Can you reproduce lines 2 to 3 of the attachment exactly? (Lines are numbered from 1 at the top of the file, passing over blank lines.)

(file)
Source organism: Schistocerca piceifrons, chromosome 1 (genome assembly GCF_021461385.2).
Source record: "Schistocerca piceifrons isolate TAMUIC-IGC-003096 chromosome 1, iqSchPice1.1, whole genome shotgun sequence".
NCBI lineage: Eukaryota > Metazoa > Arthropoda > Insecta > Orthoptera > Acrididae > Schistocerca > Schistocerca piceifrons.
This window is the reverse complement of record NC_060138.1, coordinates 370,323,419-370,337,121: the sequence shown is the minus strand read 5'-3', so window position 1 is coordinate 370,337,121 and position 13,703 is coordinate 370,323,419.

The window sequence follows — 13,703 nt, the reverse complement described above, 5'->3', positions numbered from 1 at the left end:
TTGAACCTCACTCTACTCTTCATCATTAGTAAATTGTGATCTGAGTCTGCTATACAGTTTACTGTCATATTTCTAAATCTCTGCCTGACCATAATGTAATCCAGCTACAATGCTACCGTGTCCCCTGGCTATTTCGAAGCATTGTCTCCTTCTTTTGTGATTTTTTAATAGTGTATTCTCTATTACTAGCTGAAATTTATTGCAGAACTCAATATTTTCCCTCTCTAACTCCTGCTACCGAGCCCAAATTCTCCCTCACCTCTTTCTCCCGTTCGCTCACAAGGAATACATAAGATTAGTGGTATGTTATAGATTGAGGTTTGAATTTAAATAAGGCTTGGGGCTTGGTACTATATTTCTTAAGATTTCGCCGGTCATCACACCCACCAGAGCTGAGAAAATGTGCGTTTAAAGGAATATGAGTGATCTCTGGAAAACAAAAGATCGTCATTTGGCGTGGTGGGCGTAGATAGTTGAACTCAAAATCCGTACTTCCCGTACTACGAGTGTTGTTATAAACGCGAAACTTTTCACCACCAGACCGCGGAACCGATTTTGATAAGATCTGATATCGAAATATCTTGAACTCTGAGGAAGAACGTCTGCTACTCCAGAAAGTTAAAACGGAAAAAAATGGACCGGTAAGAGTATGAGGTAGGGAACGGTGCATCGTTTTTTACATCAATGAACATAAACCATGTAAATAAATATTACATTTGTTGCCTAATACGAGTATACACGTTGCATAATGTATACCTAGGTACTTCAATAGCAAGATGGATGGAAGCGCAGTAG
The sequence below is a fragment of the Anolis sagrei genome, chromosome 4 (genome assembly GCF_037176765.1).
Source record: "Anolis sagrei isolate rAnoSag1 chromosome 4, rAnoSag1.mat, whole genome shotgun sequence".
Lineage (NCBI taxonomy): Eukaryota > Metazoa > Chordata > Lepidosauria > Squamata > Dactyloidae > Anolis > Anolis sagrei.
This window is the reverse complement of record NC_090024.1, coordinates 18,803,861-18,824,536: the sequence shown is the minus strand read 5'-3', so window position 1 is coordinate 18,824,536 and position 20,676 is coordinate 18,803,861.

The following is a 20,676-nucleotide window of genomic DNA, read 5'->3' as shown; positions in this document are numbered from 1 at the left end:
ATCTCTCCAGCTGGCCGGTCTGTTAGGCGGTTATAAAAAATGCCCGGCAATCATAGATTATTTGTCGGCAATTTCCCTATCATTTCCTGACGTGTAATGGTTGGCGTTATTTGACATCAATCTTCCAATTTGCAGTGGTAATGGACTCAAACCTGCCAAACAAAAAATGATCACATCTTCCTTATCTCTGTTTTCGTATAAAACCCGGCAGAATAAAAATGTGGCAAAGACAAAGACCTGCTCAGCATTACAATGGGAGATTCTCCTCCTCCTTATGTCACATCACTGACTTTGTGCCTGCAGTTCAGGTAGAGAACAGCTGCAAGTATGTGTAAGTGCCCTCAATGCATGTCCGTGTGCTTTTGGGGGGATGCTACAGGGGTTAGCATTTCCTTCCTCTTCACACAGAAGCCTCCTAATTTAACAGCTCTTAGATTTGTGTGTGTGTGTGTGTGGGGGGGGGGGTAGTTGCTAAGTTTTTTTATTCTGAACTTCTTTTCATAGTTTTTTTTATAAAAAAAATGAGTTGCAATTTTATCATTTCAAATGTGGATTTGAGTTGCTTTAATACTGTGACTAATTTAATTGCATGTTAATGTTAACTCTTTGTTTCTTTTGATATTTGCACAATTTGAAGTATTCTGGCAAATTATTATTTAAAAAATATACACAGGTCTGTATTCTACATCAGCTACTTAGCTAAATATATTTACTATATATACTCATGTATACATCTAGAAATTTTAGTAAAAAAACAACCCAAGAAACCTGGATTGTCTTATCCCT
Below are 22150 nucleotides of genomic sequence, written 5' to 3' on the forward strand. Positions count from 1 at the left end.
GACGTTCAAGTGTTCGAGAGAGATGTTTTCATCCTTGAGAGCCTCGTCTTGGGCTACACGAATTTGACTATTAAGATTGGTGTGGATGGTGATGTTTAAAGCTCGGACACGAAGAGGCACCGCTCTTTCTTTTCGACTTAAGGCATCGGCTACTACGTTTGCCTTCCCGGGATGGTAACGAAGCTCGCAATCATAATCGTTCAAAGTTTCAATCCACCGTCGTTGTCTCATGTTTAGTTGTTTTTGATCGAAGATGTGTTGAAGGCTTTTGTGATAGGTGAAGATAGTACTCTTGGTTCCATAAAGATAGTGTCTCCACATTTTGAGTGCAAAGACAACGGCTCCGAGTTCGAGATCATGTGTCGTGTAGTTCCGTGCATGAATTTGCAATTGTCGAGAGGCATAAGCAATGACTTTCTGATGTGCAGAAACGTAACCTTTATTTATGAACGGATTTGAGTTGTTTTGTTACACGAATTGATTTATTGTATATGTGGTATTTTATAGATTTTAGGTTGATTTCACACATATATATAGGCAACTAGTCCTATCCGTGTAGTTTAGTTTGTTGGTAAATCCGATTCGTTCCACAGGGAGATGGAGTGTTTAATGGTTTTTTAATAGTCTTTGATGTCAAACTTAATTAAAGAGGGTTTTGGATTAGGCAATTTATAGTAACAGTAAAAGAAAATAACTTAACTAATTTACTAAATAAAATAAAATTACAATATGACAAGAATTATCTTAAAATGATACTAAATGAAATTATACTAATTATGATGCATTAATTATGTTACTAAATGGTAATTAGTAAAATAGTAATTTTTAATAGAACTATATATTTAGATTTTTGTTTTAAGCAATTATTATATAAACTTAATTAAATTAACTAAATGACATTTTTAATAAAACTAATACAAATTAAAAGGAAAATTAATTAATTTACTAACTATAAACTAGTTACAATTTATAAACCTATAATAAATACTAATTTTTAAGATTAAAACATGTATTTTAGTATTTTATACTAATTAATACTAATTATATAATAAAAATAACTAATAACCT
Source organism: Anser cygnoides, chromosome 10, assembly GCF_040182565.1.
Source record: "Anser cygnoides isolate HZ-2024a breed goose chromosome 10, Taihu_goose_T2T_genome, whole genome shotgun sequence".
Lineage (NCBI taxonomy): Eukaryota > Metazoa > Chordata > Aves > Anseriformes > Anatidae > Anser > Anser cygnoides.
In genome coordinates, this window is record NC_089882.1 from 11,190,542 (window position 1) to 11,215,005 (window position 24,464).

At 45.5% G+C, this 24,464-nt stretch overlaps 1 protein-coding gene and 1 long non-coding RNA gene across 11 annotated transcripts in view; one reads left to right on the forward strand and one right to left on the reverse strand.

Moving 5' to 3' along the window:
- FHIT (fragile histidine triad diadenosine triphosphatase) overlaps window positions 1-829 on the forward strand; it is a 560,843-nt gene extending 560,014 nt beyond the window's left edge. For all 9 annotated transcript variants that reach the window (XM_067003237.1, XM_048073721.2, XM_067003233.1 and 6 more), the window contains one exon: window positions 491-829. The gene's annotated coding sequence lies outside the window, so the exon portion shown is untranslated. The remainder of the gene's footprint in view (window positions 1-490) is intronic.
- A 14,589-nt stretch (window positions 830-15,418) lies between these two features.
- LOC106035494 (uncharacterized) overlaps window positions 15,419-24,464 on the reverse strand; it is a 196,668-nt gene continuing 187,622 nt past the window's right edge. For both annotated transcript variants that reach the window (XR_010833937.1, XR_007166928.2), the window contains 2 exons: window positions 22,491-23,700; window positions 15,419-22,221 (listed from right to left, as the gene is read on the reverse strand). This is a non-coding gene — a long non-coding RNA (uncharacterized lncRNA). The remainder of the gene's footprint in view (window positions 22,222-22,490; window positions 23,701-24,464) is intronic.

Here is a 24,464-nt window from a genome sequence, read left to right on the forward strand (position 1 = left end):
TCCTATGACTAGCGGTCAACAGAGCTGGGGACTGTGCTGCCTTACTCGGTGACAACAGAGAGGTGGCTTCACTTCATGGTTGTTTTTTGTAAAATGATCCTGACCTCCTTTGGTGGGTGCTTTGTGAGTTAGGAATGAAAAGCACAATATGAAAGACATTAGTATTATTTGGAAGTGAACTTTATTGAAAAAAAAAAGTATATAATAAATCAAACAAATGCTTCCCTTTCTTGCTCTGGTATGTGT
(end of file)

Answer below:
Source record: "Schistocerca piceifrons isolate TAMUIC-IGC-003096 chromosome 1, iqSchPice1.1, whole genome shotgun sequence".
NCBI lineage: Eukaryota > Metazoa > Arthropoda > Insecta > Orthoptera > Acrididae > Schistocerca > Schistocerca piceifrons.